With New Protection for Picturesque Village, Romania Gives Controversial Mining Project the Shaft
Now designated "historic site of national interest...all mining activity is prohibited"
A Romanian village on Thursday scored a win for its environment and cultural heritage as its new designation as a "historic site of national interest" blocks a long-contested gold mine.
Agence France-Presse describes the development as "a new blow for Canada's Gabriel Resources which has been trying for 15 years to get an environment ministry permit to extract 300 tonnes of gold from the picturesque village" of Rosia Montana.
As Common Dreams previously reported, since the project's proposal in the late 1990s, it has faced fierce resistance from residents and activists who say the mine would have destroyed mountains, nearby villages, and ancient Roman ruins, as well as displaced residents. A main concern was also the planned use of cyanide for the extraction.
The new status means that "all mining activity is prohibited," said Adrian Balteanu, the ministry's adviser on cultural heritage.
Yet the win may still prove costly for Romanians because of the risks that come with corporate-friendly trade deals.
That's because, as Brent Patterson, political director of the Council of Canadians, writes Friday morning, Gabriel Resources already has a challenge underway with the World Bank's International Center for Settlement of Investment Disputes (an ISDS challenge)—meaning it's trying to seek compensation for damages from Romania for not being able to make profits from the project.
It's allowed to do that, as journalist Claudia Ciobanu previously reported, "because of bilateral trade treaties Romania signed with Canada (where the company is listed on the stock exchange) and the UK (it is not yet clear whether the company is able to use the treaty with the UK because it has a subsidiary in infamous tax haven Jersey or for another reason)."
Patterson offers this background:
In Sept. 2013, the company threatened it could seek up to $4 billion "for multiple breaches of investment treaties" if the mine were blocked. At that point it had reportedly spent "more than $500 million" on the mine. In May 2014, after a Dec. 2013 Romanian parliament vote effectively rejected the mine, the company said it was preparing an international arbitration case against the Romanian government. In a Jan. 2015 media statement, the company said, "Gabriel has issued the Notice as it asserts that it has not been afforded the treatment by the Romanian Authorities that is stipulated by investment protection treaties signed by Romania."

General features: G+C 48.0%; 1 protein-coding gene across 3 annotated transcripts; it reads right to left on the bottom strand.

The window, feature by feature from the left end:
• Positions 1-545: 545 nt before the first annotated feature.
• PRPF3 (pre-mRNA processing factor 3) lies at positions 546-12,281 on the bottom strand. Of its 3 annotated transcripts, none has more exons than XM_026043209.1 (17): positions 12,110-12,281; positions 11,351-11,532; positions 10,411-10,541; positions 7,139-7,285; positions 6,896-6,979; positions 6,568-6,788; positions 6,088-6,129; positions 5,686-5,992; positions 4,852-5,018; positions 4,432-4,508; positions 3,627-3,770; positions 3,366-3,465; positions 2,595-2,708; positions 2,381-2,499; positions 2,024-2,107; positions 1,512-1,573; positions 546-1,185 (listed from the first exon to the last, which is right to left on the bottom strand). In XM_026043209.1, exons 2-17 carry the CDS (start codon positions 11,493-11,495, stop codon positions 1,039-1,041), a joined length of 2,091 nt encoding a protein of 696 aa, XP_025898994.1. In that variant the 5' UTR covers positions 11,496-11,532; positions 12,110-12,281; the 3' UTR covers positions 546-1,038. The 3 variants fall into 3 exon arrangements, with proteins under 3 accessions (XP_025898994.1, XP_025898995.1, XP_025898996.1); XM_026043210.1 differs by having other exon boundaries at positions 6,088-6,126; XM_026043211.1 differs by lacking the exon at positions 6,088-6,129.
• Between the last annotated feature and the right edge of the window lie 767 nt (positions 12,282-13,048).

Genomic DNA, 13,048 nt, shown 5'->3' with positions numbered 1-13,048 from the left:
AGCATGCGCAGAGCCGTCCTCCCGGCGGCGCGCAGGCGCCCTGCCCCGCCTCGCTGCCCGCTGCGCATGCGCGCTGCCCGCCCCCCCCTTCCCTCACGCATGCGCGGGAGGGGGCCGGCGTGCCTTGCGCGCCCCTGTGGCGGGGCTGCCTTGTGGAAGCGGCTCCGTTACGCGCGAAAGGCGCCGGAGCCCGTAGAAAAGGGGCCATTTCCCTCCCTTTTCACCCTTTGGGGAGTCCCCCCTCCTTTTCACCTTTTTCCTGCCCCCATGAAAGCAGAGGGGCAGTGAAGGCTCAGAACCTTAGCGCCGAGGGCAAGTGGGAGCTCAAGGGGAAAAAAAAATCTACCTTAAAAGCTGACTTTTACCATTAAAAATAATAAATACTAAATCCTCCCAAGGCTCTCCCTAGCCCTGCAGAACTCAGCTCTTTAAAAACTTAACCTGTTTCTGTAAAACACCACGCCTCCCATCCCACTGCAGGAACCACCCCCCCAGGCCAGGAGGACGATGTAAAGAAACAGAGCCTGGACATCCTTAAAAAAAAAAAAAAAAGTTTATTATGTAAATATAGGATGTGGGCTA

Early last year the company also stated, "The Gabriel Group is prepared to present its claims to international arbitration in order to compensate fully for its rights to develop the Project that have been denied by Romania's treaty violations." And by Aug. 2015, the Ecologist reported that Gabriel Resources had "filed a $2.56 billion claim in a World Bank trade court against Romania after its rejection of a huge gold mine at Rosia Montana. ...Although Gabriel Resources is Canadian, it is taking the action under a bilateral trade agreement between Romania and the UK, which includes 'investor-state dispute settlement' (ISDS) clauses..."
Ciobanu wrote, "With the vast expansion of the use of investor-state dispute settlement brought about by the TTIP (the Transatlantic Trade and Investment Partnership), Romanians and other Europeans can only expect more of such cases."
The Rosia Montana case, she added, "serves as an omen of what Europe's future may look like if citizen power is not restored."
In October 2015, after viewing a leaked of draft of negotiating text from the TTIP, environmental groups in the U.S. and Europe wrote:
If the EU and U.S. negotiators want to ensure that environmental protection is not undermined by TTIP, they need to start by amending the agreement’s polluter-friendly terms. They should, for example, remove foreign investor rights (including ISDS or the Investment Court System) that threaten environmental policies, eliminate rules designed to facilitate increased trade in fossil fuels, and delete procurement terms that restrict green job creation. To guarantee environmental protection, they also should carve out environmental policies from all of TTIP’s rules. Barring such changes, TTIP would remain a toxic trade deal.